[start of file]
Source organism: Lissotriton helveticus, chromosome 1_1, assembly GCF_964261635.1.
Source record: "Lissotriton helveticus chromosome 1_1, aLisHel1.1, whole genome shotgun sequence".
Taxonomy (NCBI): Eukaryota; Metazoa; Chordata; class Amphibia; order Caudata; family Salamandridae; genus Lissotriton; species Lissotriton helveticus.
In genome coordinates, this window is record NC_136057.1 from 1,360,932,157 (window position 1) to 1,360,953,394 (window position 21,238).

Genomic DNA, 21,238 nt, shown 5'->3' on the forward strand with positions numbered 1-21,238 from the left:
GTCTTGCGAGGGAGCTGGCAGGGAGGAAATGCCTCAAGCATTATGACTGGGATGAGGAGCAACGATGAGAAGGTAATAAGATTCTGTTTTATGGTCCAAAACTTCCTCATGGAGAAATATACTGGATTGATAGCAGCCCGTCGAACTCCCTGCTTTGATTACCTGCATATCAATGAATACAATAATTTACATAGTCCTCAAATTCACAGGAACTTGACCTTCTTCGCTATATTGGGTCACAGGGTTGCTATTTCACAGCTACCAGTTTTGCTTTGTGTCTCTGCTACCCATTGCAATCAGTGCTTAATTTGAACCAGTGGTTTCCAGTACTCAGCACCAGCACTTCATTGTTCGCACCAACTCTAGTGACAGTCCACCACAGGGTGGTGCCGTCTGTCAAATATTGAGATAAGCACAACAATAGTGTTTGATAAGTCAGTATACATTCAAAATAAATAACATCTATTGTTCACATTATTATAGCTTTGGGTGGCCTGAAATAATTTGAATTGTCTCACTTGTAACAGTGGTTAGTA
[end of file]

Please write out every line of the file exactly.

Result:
Source organism: Lissotriton helveticus, chromosome 1_1, assembly GCF_964261635.1.
Source record: "Lissotriton helveticus chromosome 1_1, aLisHel1.1, whole genome shotgun sequence".
Taxonomy (NCBI): Eukaryota; Metazoa; Chordata; class Amphibia; order Caudata; family Salamandridae; genus Lissotriton; species Lissotriton helveticus.
In genome coordinates, this window is record NC_136057.1 from 1,360,932,157 (window position 1) to 1,360,953,394 (window position 21,238).

Genomic DNA, 21,238 nt, shown 5'->3' on the forward strand with positions numbered 1-21,238 from the left:
GTCTTGCGAGGGAGCTGGCAGGGAGGAAATGCCTCAAGCATTATGACTGGGATGAGGAGCAACGATGAGAAGGTAATAAGATTCTGTTTTATGGTCCAAAACTTCCTCATGGAGAAATATACTGGATTGATAGCAGCCCGTCGAACTCCCTGCTTTGATTACCTGCATATCAATGAATACAATAATTTACATAGTCCTCAAATTCACAGGAACTTGACCTTCTTCGCTATATTGGGTCACAGGGTTGCTATTTCACAGCTACCAGTTTTGCTTTGTGTCTCTGCTACCCATTGCAATCAGTGCTTAATTTGAACCAGTGGTTTCCAGTACTCAGCACCAGCACTTCATTGTTCGCACCAACTCTAGTGACAGTCCACCACAGGGTGGTGCCGTCTGTCAAATATTGAGATAAGCACAACAATAGTGTTTGATAAGTCAGTATACATTCAAAATAAATAACATCTATTGTTCACATTATTATAGCTTTGGGTGGCCTGAAATAATTTGAATTGTCTCACTTGTAACAGTGGTTAGTA